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SC cops call for more funding, support to address training


Faced with high turnover, funding challenges and lack of consistent standards, South Carolina’s cops are asking state legislators for help.

Law enforcement officials from around the Palmetto State addressed the lawmakers in an hourslong hearing on Tuesday, where they laid out major challenges facing their profession. Their biggest points: A lack of consistent funding is impacting the state Criminal Justice Academy; and roadblocks are standing in the way of departments, especially smaller agencies, getting accredited.

“What we need from you guys is that academy, they need a line item in the (state) budget,” North Charleston Police Chief Reggie Burgess said. “We just need that academy to be supported. We also need to look at minimum standards.”

The hearing, of the state House of Representatives Law Enforcement Officer Training, Tactics, Standards and Accountability Subcommittee, comes as law enforcement officers around the county have grappled for years with increased scrutiny and eroded trust, especially in minority communities. Burgess and other S.C. authorities said it’s more important than ever to work together to give officers the tools they need to start restoring that trust.

In South Carolina, police departments, sheriff ’s offices and other law enforcement agencies can be accredited, either by the Commission on Accreditation for Law Enforcement Agencies, also known as CALEA, or through a state accreditation process. When a department obtains that kind of status, it means it adheres to a set of best practices and professional standards that is regularly updated. But getting accredited is voluntary and many small law enforcement agencies face numerous roadblocks.

Only about 70 of the state’s roughly 300 law enforcement agencies are accredited, said Chief Mark Keel, of the State Law Enforcement Division.

Keel, who also chairs the state’s Law Enforcement Training Council, said while accreditation helps assure an agency follows best practices, the most importantthingisforsomekind of uniform, minimum standards to be developed, whether through accreditation or not. The chief said it can be very difficult for a small agency to get that kind of certification because of the time and money involved.

“But every agency needs to have policies,” Keel said. “If they’re going to be an agency, they need to have policies with regards to use of force, they need to have policies with regard to pursuits, those high-liability areas … And I’m fearful that there are some small agencies in South Carolina that don’t have those policies.”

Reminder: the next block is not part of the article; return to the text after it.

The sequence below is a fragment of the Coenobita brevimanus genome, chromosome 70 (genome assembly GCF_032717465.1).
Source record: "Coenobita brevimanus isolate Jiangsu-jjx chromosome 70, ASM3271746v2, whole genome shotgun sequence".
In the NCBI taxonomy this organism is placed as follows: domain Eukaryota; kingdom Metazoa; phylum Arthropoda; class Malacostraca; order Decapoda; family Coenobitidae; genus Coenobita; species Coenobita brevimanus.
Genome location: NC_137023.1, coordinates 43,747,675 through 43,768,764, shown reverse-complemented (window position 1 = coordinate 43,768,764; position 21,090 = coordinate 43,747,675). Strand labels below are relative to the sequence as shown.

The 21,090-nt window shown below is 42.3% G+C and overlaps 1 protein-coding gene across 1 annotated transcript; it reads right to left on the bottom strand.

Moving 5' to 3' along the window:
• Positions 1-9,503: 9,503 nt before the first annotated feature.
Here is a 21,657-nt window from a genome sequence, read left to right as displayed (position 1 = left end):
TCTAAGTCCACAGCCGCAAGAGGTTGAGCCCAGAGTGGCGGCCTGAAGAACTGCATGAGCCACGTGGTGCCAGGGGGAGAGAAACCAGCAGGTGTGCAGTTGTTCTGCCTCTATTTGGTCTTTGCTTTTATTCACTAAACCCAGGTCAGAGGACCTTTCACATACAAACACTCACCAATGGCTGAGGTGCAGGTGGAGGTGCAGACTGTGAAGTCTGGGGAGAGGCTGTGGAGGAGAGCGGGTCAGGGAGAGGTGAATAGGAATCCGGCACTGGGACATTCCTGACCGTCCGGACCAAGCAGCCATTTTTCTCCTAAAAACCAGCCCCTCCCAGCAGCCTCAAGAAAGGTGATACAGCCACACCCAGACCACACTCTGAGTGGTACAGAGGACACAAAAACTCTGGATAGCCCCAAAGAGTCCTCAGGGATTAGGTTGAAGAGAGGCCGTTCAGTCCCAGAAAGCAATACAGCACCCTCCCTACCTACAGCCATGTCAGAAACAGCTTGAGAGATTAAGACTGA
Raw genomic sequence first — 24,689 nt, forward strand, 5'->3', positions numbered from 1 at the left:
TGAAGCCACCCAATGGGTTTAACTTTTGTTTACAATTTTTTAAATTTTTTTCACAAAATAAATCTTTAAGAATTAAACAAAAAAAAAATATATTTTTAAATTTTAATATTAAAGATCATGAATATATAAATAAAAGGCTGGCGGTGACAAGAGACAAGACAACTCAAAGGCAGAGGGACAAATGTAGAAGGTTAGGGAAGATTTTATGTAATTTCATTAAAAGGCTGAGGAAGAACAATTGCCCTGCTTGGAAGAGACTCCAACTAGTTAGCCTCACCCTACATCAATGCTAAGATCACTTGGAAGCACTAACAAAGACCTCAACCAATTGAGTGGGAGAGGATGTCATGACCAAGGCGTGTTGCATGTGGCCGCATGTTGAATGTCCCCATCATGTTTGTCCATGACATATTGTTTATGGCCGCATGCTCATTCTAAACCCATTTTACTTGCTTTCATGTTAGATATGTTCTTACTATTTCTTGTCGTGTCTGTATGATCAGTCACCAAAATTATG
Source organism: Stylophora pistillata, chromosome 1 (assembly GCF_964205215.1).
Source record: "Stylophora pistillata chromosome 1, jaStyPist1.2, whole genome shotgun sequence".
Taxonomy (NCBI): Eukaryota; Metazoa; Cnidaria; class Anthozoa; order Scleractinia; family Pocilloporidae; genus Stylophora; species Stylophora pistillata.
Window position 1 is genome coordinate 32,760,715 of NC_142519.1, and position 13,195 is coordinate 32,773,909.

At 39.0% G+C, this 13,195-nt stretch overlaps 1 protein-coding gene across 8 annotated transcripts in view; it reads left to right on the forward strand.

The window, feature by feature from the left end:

Chief Tony Taylor of the Williamston Police Department said he believes every agency should seek to go through that process and his agency is seeking state-level accreditation.

That process involves a $200 fee as well as investing about $5,000 in a data reporting system and hiring an accreditation manager, Taylor said. Those costs have added up.

And his agency, like many other small departments, faces strong headwinds.

“We can’t compete with larger agencies,” Taylor said. “We’ll hire an officer and invest in training and equipment. … A lot of times, small departments are just a training ground for some of these guys. It evaporates a small police department’s budget.”

The chief said he understands, to a degree, the desire of young officers to be where the action is. He was like that as a young officer, as well.

But he also spoke about the impact of brain drain on his agency and recounted a story about sending a supervisor to get specialized training last year. Within weeks, that supervisor was gone, hired by another, larger agency.

Taylor asked legislators to rescind what he called a “retirement cap” that prevents retired officers from going to work for small departments like his.

The chief said he can use retired officers who possess decades of experience to bolster his department and mentor young officers.

South Carolina’s Criminal Justice Academy, which trains all law enforcement officers in the state, also faces significant challenges, authorities said.

The academy traditionally is funded through revenue generated from tickets and arrests, officials said.

But that money is drying up, Keel said. Since 2008, there’s been a 46 percent drop in that source of funding.

He and others asked legislators to consider adding funding for the academy as a recurring line item in the state’s annual budget.

“Public safety is a core function of government, and it must be fully funded,” Keel said.

Despite the challenges, the academy has made strides, said Jackie Swindler, its director.

Faced with wait lists of up to 106 days to get into the academy, authorities implemented a four-week program of virtual classes last year that brought wait times down to just 14 days, Swindler said.

Cadets now take classes over video for their first four weeks of instruction before taking a cumulative test, he said. If they pass that, they can take a physical test. If they pass that, then they’re offered a spot at the academy.